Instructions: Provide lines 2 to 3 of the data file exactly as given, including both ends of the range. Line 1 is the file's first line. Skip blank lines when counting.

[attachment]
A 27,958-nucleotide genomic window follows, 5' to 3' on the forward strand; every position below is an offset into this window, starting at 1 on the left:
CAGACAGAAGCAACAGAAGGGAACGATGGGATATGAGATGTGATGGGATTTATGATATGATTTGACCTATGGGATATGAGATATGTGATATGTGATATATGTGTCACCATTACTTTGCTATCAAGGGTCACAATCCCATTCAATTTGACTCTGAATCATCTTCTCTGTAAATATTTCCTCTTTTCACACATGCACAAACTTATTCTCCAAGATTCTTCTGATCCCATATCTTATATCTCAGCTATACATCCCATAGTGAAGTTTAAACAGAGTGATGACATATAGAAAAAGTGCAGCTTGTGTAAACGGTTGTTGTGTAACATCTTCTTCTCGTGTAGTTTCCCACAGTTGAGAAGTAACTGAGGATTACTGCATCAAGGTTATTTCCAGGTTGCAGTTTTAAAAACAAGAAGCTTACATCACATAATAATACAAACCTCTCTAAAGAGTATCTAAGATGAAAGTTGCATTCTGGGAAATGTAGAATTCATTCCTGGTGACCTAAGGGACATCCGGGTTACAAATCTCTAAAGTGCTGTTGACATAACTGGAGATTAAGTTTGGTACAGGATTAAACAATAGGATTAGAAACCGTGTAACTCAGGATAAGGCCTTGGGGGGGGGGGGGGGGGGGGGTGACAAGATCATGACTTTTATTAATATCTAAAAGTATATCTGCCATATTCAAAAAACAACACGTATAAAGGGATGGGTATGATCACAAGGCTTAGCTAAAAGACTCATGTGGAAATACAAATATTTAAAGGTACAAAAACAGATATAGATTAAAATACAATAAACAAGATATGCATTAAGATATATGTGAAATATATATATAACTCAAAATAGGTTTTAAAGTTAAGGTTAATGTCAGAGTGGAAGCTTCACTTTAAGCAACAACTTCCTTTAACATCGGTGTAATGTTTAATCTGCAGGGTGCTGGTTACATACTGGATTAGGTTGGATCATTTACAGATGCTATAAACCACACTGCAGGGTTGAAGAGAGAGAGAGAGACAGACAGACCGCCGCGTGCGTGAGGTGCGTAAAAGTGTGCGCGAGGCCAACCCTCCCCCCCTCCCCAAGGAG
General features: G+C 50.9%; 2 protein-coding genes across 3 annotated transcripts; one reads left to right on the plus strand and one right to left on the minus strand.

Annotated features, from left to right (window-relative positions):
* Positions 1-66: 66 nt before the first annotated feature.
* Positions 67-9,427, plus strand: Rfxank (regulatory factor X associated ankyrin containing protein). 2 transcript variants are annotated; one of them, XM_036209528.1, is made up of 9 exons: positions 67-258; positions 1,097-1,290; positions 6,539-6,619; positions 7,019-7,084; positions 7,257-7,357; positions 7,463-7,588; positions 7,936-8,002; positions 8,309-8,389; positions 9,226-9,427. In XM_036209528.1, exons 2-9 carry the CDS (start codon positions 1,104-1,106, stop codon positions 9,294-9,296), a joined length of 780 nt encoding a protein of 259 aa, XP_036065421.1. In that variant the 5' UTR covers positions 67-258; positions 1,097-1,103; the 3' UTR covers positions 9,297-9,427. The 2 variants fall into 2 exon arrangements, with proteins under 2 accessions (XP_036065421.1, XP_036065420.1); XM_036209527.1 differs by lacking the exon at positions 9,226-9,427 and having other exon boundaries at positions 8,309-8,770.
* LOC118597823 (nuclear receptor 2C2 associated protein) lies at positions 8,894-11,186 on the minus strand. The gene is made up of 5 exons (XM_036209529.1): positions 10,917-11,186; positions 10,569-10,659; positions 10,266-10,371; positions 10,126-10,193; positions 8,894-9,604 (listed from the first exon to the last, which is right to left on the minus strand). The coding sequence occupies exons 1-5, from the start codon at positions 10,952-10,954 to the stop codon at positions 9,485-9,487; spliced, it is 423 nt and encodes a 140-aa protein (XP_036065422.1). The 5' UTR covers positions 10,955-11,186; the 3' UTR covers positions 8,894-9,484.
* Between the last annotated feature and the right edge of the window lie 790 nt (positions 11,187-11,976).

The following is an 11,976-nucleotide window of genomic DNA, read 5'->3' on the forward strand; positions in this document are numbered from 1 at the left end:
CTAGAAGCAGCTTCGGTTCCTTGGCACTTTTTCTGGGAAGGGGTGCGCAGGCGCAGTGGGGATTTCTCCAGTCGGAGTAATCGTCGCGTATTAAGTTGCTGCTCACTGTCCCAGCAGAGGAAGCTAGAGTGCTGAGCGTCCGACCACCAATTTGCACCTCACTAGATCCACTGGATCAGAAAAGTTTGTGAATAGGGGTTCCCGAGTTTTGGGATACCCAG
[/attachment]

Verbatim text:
CAGACAGAAGCAACAGAAGGGAACGATGGGATATGAGATGTGATGGGATTTATGATATGATTTGACCTATGGGATATGAGATATGTGATATGTGATATATGTGTCACCATTACTTTGCTATCAAGGGTCACAATCCCATTCAATTTGACTCTGAATCATCTTCTCTGTAAATATTTCCTCTTTTCACACATGCACAAACTTATTCTCCAAGATTCTTCTGATCCCATATCTTATATCTCAGCTATACATCCCATAGTGAAGTTTAAACAGAGTGATGACATATAGAAAAAGTGCAGCTTGTGTAAACGGTTGTTGTGTAACATCTTCTTCTCGTGTAGTTTCCCACAGTTGAGAAGTAACTGAGGATTACTGCATCAAGGTTATTTCCAGGTTGCAGTTTTAAAAACAAGAAGCTTACATCACATAATAATACAAACCTCTCTAAAGAGTATCTAAGATGAAAGTTGCATTCTGGGAAATGTAGAATTCATTCCTGGTGACCTAAGGGACATCCGGGTTACAAATCTCTAAAGTGCTGTTGACATAACTGGAGATTAAGTTTGGTACAGGATTAAACAATAGGATTAGAAACCGTGTAACTCAGGATAAGGCCTTGGGGGGGGGGGGGGGGGGGGGTGACAAGATCATGACTTTTATTAATATCTAAAAGTATATCTGCCATATTCAAAAAACAACACGTATAAAGGGATGGGTATGATCACAAGGCTTAGCTAAAAGACTCATGTGGAAATACAAATATTTAAAGGTACAAAAACAGATATAGATTAAAATACAATAAACAAGATATGCATTAAGATATATGTGAAATATATATATAACTCAAAATAGGTTTTAAAGTTAAGGTTAATGTCAGAGTGGAAGCTTCACTTTAAGCAACAACTTCCTTTAACATCGGTGTAATGTTTAATCTGCAGGGTGCTGGTTACATACTGGATTAGGTTGGATCATTTACAGATGCTATAAACCACACTGCAGGGTTGAAGAGAGAGAGAGAGACAGACAGACCGCCGCGTGCGTGAGGTGCGTAAAAGTGTGCGCGAGGCCAACCCTCCCCCCCTCCCCAAGGAG
General features: G+C 50.9%; 2 protein-coding genes across 3 annotated transcripts; one reads left to right on the plus strand and one right to left on the minus strand.